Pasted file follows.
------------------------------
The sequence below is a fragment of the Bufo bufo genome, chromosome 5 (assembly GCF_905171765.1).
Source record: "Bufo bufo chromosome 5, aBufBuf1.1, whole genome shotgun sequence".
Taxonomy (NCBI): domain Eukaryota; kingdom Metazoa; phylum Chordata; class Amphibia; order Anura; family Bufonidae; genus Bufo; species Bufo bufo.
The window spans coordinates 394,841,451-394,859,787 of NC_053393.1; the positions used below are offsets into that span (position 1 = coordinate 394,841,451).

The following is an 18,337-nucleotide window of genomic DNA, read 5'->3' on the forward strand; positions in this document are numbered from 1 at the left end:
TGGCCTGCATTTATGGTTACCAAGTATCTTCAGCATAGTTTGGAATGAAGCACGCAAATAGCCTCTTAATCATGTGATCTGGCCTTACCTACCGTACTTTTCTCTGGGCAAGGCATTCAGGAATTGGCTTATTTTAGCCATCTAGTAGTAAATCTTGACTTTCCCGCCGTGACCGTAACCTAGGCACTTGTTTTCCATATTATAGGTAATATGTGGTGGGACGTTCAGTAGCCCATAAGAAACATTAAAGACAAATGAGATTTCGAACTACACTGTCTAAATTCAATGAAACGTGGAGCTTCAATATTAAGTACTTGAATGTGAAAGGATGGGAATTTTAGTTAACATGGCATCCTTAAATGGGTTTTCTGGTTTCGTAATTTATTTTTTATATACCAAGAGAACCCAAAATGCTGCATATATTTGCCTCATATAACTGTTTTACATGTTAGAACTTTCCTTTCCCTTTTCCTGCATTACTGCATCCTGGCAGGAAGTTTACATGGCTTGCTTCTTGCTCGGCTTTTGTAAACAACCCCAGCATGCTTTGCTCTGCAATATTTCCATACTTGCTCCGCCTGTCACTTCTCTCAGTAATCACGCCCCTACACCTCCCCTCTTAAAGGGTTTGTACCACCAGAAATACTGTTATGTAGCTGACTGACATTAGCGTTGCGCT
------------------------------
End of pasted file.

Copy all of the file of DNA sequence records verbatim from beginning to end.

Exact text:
The sequence below is a fragment of the Bufo bufo genome, chromosome 5 (assembly GCF_905171765.1).
Source record: "Bufo bufo chromosome 5, aBufBuf1.1, whole genome shotgun sequence".
Taxonomy (NCBI): domain Eukaryota; kingdom Metazoa; phylum Chordata; class Amphibia; order Anura; family Bufonidae; genus Bufo; species Bufo bufo.
The window spans coordinates 394,841,451-394,859,787 of NC_053393.1; the positions used below are offsets into that span (position 1 = coordinate 394,841,451).

The following is an 18,337-nucleotide window of genomic DNA, read 5'->3' on the forward strand; positions in this document are numbered from 1 at the left end:
TGGCCTGCATTTATGGTTACCAAGTATCTTCAGCATAGTTTGGAATGAAGCACGCAAATAGCCTCTTAATCATGTGATCTGGCCTTACCTACCGTACTTTTCTCTGGGCAAGGCATTCAGGAATTGGCTTATTTTAGCCATCTAGTAGTAAATCTTGACTTTCCCGCCGTGACCGTAACCTAGGCACTTGTTTTCCATATTATAGGTAATATGTGGTGGGACGTTCAGTAGCCCATAAGAAACATTAAAGACAAATGAGATTTCGAACTACACTGTCTAAATTCAATGAAACGTGGAGCTTCAATATTAAGTACTTGAATGTGAAAGGATGGGAATTTTAGTTAACATGGCATCCTTAAATGGGTTTTCTGGTTTCGTAATTTATTTTTTATATACCAAGAGAACCCAAAATGCTGCATATATTTGCCTCATATAACTGTTTTACATGTTAGAACTTTCCTTTCCCTTTTCCTGCATTACTGCATCCTGGCAGGAAGTTTACATGGCTTGCTTCTTGCTCGGCTTTTGTAAACAACCCCAGCATGCTTTGCTCTGCAATATTTCCATACTTGCTCCGCCTGTCACTTCTCTCAGTAATCACGCCCCTACACCTCCCCTCTTAAAGGGTTTGTACCACCAGAAATACTGTTATGTAGCTGACTGACATTAGCGTTGCGCT